Commission President-elect Jean-Claude Juncker told UK Independence Party leader Nigel Farage last night (10 July) the free movement of workers in the EU was a non-negotiable fundamental right but added he did not believe in a “United States of Europe”.
Farage said that ignoring the issue of migration in the EU would only push the UK closer to leaving the European Union in a future referendum, which is penciled in for 2017.
Juncker said that some powers could be repatriated to the UK as part of a reform of the EU. But he told one UKIP MEP, William Dartmouth, that there would be no change to rules guaranteeing the free movement of workers in the EU.
The former Luxembourg Prime Minister made the comments during a grilling by Eurosceptic MEPs from Farage’s Europe of Freedom and Direct Democracy group in the European Parliament. He has spent the last days meeting groups before Parliament approves his appointment on 15 July.
Farage said afterwards, “We had a polite exchange of views but Mr Juncker made it absolutely clear that on the question of the free movement of peoples across the European Union, there was no question of any negotiation of that position.
“He showed himself to be completely out of touch by saying migration within the EU was a ‘marginal issue.’ In saying this, he will take the UK closer to the EU exit door.”
Migration has been a cornerstone of UKIP’s national campaigning. Mr Juncker said free movement was “a fundamental right” but said member states had the right and a duty to tackle abuse.
“European nations have to be respected,” Juncker told Farage, “I don’t believe in a United States of Europe.”
Juncker faced strong opposition from UK Prime Minister David Cameron before his appointment was backed by the Council of Ministers. He is seen by Cameron as an old style federalist, who cannot reform the EU.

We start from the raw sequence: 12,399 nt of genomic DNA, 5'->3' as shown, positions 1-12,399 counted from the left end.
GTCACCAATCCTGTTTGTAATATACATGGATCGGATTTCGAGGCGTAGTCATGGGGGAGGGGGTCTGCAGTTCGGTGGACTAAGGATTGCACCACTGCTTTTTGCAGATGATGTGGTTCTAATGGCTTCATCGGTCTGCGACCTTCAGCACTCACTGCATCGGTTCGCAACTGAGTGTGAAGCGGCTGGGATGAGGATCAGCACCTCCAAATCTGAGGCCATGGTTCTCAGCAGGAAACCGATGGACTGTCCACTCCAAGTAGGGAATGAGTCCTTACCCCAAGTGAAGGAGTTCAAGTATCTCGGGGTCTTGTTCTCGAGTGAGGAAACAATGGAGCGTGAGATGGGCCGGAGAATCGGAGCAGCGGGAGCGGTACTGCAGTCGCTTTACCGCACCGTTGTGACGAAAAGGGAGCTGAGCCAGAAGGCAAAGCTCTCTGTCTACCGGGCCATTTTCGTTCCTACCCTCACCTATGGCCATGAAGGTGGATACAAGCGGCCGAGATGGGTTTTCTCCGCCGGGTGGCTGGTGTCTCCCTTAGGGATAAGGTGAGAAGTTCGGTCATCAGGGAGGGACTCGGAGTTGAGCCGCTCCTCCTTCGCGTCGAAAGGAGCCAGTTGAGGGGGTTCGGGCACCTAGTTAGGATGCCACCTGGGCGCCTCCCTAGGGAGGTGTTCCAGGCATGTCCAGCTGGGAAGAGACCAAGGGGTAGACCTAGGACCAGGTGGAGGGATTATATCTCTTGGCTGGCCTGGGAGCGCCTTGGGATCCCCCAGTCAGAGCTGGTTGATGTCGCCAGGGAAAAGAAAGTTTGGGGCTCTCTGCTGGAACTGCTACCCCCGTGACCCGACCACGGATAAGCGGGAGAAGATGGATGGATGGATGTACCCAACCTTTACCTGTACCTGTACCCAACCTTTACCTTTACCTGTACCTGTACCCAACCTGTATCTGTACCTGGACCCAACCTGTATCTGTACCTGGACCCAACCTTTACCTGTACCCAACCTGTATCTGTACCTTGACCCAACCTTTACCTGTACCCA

According to UKIP MEPs, Juncker said the European elections had given him a mandate to lead the Commission but that there was no such thing as a “European people” during a discussion over whether direct democracy could work in the EU.
Juncker’s appointment as president will come after the European People’s Party parties won the most votes in the May elections. He was the EPP’s lead candidate, or Spitzenkandidat in a poll pitched as a US president-style race to lead the Commission.
Smoking and drinking
The two men laughed and joked with each other during the question and answer session.
The UKIP leader told Juncker, who has faced criticism for alleged heavy drinking, “We have been told you like a drink, you’re a smoker. We couldn’t care less.”
Juncker promptly asked, “Can I have a cigarette?”
Afterwards Farage said, “We are very pleased that Mr Juncker chose to come and speak to the most eurocritical group in the European Parliament which says something about him as a person.
“He also shocked us and is clearly trying to charm the sceptical vote in the Parliament by denying the existence of a European people. This runs contrary to everything I have heard here after being a member of the European Parliament for the last 15 years.”
Juncker also raised the prospect of “harmonising” tax rates across the EU, which the UK government would resist.
UK Prime Minister David Cameron waged a campaign to block the former Luxembourg Prime Minister and EU veteran Jean-Claude Juncker from becoming the next President of the European Commission. The Council of Ministers appointed him despite the UK's opposition. Cameron has said he will offer the British people a 2017 referendum on the UK's EU membership, if he is re-elected in 2015.
Juncker is seen as the legitimate candidate for the post because he campaigned during the European elections as the leading figure of the centre-right European People's Party (EPP), which won the largest number of seats in Parliament.
This week he has met parliamentary groups in the European Parliament, including that led by UK Independence Party leader Nigel Farage. UKIP has made the free movement of people and workers within the EU one of the cornerstones of its national campaigning. UKIP was the most successful British party in the elections, which saw gains across Europe for Eurosceptic parties.
- July 15 2014: Parliament holds vote on whether to approve Juncker as Commission president
- May 2015: UK general elections
- 2017: Mooted UK referendum on EU membership